Rob Dickinson: I think one, one example that’s very dear to my heart, it would be something like the Colorado telemetry project. If I can give them a shout out. So let’s say that we have this health data available to us, and let’s say that we can then aggregate that health data, make that health data available to intelligent systems and to researchers. One of the things that that lets us do is it lets us look for patterns in that data that are otherwise very, very difficult to find. And I’m not a physician, obviously I’m a technologist, but let’s take ovarian cancer as a very specific case here. By the time that ovarian cancer is detected, it’s usually very late stage. And that’s why there’s such a high mortality rate associated with that. If we had the ability to correlate and advocate telemetry data across a large enough group of people, we could start to uncover what are the leading indicators associated with that?
So think about ultimately, you do identify cancer and then you can back test that against all the blood work that you have, all the other telemetry that you have, ideally going back a decade or two. That’s going to unlock ways of identifying precursors and now we’re not just talking about improving quality of life, but we literally are talking about saving lives. That’s I think an amazing future to think about that kind of data sharing and that kind of telemetry as a foundations for new kinds of medicine as well as new kinds of business interactions and commercial vehicles.
There really are some, I think very, very far reaching implications here for providing this data, if we can balance these things properly, if we can properly balance the needs for privacy and the needs for security around kind of the promise of aggregation and intelligent inspection that goes with that. I think that’s going to be really amazing to see how that shakes out.
Rob Atkinson: Rob, you’re preaching to the converted. This is something we’ve been pushing for years and years and years it’s a pet passion of mine. It just drives me crazy that we’re not doing that faster because as you rightly point out every year we delay results in certainly human suffering and death. You know I kind of use the word... I like to use the phrase we live in a stupid world that could be intelligent. And by that, I’m not talking about people’s intelligence. I’m talking about just what we know. There’s so much out there that we could know, but we don’t bother to collect it the right way and analyze it the right way. And APIs to me are like the engine, it’s almost like the industrial role of the steam engine, APIs can play that pretty critical role.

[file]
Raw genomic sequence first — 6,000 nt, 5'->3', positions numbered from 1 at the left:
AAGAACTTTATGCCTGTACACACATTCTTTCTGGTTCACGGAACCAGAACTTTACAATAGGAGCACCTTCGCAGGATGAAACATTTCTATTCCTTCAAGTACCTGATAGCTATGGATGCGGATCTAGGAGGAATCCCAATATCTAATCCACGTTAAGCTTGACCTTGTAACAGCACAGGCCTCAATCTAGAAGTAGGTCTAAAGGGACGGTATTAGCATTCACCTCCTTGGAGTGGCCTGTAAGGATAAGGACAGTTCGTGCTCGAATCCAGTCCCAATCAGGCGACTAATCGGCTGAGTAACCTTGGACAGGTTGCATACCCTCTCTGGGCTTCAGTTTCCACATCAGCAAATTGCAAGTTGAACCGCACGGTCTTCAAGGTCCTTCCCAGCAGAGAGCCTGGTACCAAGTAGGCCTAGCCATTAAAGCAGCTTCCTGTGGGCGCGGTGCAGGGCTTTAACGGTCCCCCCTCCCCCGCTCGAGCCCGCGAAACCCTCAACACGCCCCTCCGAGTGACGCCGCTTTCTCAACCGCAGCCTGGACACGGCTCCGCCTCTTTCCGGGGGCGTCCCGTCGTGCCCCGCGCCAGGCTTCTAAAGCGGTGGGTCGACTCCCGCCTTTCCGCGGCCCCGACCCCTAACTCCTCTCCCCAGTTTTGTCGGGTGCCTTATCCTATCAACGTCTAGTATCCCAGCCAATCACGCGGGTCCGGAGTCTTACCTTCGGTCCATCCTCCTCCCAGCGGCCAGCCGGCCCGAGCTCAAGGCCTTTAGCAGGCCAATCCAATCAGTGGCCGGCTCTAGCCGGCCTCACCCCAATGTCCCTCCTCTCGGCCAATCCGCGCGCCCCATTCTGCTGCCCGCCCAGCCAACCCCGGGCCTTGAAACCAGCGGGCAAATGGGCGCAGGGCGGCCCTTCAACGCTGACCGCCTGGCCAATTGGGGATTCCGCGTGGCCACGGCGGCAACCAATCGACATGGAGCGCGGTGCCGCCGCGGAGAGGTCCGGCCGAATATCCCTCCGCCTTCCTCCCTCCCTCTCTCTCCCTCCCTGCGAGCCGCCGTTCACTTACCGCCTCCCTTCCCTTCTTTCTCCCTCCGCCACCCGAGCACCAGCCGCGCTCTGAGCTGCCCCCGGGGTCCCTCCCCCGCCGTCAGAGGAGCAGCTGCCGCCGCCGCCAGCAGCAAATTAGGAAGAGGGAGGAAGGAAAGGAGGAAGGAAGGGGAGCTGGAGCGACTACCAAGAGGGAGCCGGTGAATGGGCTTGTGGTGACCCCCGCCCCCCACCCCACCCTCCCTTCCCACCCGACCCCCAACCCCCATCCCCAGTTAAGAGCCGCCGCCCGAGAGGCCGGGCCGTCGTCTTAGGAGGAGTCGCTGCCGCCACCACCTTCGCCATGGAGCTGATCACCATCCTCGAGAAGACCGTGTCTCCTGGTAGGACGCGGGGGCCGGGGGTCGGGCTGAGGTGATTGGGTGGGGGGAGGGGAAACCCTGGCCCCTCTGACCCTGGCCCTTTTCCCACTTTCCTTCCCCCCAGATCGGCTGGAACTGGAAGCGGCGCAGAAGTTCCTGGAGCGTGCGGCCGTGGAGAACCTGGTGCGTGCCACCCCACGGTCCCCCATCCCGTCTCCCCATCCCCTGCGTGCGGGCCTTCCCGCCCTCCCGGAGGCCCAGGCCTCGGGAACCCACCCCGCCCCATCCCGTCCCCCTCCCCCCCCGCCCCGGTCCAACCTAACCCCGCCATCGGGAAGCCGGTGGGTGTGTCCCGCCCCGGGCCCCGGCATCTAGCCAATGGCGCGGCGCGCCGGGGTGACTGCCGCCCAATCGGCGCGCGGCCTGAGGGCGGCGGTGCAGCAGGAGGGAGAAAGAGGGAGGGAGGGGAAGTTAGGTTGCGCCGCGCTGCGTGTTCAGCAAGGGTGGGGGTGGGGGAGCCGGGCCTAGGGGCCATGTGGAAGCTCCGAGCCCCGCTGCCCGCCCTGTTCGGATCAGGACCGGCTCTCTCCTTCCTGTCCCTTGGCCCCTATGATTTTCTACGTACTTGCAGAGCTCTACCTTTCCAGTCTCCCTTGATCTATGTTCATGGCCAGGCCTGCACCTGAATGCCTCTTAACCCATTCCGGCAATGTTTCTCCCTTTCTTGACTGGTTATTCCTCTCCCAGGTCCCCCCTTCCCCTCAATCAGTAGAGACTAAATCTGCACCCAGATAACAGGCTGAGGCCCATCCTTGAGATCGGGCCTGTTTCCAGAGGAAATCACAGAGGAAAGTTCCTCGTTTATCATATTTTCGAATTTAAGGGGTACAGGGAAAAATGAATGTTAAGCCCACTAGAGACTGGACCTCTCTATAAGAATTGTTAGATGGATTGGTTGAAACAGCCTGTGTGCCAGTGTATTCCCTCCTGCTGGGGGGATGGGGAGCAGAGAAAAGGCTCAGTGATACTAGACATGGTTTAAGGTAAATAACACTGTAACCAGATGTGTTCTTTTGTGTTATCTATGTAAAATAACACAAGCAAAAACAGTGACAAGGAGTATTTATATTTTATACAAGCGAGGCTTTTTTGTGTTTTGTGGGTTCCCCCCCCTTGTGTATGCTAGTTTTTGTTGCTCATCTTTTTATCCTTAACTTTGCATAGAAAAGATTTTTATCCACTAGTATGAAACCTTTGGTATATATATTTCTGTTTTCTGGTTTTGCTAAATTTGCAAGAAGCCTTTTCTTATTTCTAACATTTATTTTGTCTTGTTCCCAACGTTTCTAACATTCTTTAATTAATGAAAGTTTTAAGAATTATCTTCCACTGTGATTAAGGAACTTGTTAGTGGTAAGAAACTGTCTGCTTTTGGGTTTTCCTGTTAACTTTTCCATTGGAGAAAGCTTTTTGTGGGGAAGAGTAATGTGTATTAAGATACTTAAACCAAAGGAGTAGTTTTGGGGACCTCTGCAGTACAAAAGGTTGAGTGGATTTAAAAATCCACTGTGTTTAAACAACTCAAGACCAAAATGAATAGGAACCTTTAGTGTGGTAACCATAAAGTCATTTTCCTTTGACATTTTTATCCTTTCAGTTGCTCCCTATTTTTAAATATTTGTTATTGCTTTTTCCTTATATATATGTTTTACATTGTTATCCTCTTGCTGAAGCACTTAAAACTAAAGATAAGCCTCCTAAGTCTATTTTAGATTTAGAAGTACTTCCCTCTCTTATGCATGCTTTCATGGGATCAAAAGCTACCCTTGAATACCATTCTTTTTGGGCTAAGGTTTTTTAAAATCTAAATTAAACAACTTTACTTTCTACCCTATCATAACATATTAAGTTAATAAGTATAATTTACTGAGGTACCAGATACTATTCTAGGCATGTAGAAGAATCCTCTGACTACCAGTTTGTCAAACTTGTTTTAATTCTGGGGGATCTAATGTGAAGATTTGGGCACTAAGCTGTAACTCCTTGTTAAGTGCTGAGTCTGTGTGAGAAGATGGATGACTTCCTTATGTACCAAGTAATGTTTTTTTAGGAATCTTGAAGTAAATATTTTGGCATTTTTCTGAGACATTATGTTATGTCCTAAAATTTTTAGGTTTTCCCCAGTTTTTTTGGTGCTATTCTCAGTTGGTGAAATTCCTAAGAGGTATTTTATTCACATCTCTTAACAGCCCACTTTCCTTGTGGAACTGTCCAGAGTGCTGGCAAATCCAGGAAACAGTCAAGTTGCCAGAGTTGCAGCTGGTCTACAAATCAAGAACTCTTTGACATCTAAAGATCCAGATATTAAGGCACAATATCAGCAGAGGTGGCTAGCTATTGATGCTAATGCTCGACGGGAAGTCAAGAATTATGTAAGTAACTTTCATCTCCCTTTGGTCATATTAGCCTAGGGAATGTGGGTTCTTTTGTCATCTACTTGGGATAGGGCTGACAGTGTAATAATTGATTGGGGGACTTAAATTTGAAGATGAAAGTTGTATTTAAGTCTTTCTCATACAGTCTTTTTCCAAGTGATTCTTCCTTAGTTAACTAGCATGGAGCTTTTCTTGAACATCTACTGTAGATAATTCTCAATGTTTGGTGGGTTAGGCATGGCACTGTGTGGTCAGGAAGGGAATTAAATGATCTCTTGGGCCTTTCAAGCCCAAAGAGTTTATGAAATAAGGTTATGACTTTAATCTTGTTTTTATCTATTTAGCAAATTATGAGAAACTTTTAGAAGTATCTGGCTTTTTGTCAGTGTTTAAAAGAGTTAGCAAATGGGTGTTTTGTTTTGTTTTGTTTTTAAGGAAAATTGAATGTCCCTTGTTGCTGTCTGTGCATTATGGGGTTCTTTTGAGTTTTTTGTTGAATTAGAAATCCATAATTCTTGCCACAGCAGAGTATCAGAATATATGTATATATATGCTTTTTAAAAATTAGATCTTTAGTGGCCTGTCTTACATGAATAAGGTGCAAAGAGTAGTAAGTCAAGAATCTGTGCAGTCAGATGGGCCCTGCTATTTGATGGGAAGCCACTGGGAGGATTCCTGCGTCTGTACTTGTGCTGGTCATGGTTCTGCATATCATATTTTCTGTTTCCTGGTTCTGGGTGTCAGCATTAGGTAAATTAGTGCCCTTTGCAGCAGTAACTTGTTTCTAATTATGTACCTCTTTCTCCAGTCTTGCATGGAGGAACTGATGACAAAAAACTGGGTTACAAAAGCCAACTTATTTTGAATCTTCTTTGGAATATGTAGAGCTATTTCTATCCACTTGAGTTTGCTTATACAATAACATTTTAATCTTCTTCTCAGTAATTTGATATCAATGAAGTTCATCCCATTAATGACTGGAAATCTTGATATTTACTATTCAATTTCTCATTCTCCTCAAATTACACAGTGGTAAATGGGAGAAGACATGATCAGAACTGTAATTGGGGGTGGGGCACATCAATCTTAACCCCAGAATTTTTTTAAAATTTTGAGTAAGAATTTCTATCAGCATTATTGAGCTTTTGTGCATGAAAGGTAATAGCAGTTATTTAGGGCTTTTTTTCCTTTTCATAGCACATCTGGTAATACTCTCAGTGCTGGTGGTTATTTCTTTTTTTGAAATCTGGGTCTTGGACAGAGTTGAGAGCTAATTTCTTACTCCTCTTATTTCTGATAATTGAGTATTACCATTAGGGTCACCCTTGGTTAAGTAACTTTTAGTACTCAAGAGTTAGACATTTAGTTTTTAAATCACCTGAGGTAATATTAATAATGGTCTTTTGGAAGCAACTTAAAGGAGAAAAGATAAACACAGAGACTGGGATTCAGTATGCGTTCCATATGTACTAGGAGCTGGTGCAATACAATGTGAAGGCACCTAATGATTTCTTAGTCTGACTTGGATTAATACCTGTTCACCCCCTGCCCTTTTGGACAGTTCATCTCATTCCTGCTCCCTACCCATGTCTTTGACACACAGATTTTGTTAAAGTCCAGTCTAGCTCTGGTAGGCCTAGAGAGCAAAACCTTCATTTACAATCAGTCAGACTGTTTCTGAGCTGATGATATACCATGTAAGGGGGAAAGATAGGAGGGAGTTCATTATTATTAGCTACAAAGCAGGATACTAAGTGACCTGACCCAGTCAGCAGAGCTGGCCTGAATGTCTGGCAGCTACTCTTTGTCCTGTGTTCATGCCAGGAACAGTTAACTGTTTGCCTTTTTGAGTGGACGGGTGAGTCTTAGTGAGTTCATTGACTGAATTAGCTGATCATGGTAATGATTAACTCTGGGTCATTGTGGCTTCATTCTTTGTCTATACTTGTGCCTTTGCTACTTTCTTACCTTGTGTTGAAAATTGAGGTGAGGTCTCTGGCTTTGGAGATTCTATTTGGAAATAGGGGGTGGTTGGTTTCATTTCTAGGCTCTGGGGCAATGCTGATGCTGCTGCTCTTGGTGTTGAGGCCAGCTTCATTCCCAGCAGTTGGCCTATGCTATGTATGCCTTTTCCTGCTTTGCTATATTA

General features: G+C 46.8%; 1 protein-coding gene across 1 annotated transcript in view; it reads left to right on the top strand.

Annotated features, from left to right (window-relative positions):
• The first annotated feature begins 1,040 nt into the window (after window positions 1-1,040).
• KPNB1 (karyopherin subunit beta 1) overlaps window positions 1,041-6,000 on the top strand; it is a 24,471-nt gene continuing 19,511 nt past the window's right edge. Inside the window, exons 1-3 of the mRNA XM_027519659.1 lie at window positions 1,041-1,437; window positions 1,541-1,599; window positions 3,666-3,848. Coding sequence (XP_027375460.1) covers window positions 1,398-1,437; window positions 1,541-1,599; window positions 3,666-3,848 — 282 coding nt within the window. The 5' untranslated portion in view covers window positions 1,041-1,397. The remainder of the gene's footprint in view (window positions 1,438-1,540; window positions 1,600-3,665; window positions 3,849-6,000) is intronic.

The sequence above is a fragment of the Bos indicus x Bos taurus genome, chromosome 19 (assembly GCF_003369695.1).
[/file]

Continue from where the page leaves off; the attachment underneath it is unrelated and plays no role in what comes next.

Rob Dickinson: Absolutely. Couldn’t agree more.
Rob Atkinson: Rob, thank you so much for being really, really interesting. And I know that as I said beginning, it can seem kind of a little bit of an esoteric technical topic, but it’s almost like saying... It’s almost like having a discussion like this in 1994. Well, what’s this internet thing all about? It turns out it’s really, really big. And so I think APIs are in that ballpark, if you will, and hopefully will lead to help us having a much better life for every everybody in the world.
Rob Dickinson: That’s my hope too. Thanks so much for having me and giving me this chance.
Jackie Whisman: And that’s it for this week, if you liked it, please be sure to rate us and subscribe. Feel free to email show ideas or questions to [email protected]. You can find the show notes and sign up for our weekly email newsletter on our website itif.org and follow us on Twitter, Facebook and LinkedIn @ITIFdc.
Rob Atkinson: We have more episodes and great guests lined up. New episodes drop every other Monday so we hope you’ll continue to tune in.
Jackie Whisman: Talk to you soon.